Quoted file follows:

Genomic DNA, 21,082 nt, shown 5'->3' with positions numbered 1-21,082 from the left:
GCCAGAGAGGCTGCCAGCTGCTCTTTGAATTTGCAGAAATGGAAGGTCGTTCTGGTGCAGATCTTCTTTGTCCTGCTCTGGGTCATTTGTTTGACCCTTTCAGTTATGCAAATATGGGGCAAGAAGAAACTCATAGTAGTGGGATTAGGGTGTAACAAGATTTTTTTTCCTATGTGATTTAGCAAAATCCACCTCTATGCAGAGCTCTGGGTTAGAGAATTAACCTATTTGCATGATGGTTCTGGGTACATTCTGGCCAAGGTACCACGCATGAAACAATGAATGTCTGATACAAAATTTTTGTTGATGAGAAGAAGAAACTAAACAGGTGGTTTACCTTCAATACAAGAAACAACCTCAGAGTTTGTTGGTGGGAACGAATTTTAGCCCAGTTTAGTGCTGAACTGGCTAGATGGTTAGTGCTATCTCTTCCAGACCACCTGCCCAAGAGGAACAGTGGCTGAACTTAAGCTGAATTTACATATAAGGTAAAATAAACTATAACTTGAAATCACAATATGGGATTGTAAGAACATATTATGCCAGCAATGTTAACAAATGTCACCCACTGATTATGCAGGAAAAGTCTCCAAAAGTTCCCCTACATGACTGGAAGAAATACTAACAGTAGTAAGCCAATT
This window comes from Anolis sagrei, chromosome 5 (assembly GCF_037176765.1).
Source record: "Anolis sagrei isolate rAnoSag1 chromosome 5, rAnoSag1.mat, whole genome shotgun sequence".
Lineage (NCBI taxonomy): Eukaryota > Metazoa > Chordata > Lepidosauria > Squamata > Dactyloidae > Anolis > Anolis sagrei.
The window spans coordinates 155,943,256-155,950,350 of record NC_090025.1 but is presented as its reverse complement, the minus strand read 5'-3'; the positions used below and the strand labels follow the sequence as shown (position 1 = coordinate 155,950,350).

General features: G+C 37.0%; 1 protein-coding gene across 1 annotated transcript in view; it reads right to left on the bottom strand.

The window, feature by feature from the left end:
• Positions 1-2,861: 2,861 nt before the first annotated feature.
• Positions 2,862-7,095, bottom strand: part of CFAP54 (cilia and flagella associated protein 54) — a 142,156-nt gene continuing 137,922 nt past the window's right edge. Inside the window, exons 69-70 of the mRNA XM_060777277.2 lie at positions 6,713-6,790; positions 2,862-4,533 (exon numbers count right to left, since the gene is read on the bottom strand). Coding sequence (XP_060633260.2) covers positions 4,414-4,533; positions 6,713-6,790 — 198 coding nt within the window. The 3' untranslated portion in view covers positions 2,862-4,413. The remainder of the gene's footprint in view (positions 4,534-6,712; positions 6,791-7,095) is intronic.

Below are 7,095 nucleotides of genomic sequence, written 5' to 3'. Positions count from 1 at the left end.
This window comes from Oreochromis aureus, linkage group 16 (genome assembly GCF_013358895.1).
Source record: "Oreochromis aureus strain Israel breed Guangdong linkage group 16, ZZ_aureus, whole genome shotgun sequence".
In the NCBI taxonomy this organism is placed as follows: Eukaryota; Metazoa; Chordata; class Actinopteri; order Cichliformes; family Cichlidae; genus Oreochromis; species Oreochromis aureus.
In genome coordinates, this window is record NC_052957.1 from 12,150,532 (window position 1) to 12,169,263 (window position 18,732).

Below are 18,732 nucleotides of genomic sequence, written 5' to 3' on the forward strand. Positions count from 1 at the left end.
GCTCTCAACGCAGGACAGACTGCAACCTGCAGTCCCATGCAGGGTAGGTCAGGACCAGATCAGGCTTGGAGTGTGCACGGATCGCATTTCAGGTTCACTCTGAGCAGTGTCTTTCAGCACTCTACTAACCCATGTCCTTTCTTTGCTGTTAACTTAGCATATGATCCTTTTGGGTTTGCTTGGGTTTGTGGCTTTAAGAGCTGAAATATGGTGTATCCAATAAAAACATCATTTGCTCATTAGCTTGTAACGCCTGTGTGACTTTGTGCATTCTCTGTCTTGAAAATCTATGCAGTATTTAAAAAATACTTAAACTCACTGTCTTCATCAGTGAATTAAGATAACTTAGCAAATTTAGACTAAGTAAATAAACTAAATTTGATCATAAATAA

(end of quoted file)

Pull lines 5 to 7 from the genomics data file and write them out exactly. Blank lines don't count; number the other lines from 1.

Lineage (NCBI taxonomy): Eukaryota > Metazoa > Chordata > Lepidosauria > Squamata > Dactyloidae > Anolis > Anolis sagrei.
The window spans coordinates 155,943,256-155,950,350 of record NC_090025.1 but is presented as its reverse complement, the minus strand read 5'-3'; the positions used below and the strand labels follow the sequence as shown (position 1 = coordinate 155,950,350).

General features: G+C 37.0%; 1 protein-coding gene across 1 annotated transcript in view; it reads right to left on the bottom strand.